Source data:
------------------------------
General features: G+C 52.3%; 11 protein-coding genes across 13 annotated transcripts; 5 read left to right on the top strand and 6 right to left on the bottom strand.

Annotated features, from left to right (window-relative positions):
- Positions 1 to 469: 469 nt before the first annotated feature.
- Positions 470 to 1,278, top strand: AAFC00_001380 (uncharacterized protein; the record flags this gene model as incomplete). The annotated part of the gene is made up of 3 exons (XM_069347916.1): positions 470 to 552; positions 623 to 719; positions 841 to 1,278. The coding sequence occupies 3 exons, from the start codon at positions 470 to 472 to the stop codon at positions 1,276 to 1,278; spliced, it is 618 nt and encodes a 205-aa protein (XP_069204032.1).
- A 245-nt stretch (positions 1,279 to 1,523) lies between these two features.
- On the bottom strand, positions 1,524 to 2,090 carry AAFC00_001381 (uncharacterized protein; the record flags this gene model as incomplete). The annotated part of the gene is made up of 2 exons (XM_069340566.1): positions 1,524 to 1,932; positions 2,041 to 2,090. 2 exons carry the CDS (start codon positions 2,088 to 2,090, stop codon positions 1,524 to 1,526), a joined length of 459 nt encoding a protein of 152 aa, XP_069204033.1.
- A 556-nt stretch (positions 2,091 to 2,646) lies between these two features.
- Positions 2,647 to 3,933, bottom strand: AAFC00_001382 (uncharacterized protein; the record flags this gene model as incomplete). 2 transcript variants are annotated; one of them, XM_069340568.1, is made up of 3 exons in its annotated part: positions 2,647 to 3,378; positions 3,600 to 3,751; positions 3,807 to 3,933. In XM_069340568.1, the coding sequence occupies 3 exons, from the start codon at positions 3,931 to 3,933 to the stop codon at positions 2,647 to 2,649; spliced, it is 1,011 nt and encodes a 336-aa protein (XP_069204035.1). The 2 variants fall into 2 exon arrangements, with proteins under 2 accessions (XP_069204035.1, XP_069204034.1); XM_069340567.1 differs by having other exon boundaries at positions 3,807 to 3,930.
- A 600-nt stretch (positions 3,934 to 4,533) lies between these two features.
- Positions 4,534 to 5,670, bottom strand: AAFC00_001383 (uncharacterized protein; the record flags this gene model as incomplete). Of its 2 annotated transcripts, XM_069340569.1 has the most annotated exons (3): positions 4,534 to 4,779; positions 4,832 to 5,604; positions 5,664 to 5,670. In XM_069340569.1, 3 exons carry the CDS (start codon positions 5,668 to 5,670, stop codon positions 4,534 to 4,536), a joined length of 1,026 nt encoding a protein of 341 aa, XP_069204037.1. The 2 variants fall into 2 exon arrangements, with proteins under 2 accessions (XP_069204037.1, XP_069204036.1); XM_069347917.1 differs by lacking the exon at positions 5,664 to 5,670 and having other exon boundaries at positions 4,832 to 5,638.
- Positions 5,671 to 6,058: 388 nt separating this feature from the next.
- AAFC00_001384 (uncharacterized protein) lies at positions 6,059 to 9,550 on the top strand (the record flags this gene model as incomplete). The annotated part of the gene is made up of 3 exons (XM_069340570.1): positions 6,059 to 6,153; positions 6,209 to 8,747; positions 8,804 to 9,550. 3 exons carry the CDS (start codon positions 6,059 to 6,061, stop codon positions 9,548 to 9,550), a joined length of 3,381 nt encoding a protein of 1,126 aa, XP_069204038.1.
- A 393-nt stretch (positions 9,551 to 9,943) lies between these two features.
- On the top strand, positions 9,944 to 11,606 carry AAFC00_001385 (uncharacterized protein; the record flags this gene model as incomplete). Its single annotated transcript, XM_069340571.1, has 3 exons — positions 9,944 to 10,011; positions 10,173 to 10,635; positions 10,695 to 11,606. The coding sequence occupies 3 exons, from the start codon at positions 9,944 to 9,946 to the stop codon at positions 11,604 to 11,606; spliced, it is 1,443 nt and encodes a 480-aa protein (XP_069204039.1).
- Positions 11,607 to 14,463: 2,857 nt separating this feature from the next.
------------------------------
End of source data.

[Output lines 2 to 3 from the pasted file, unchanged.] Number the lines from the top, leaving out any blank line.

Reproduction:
Annotated features, from left to right (window-relative positions):
- Positions 1 to 469: 469 nt before the first annotated feature.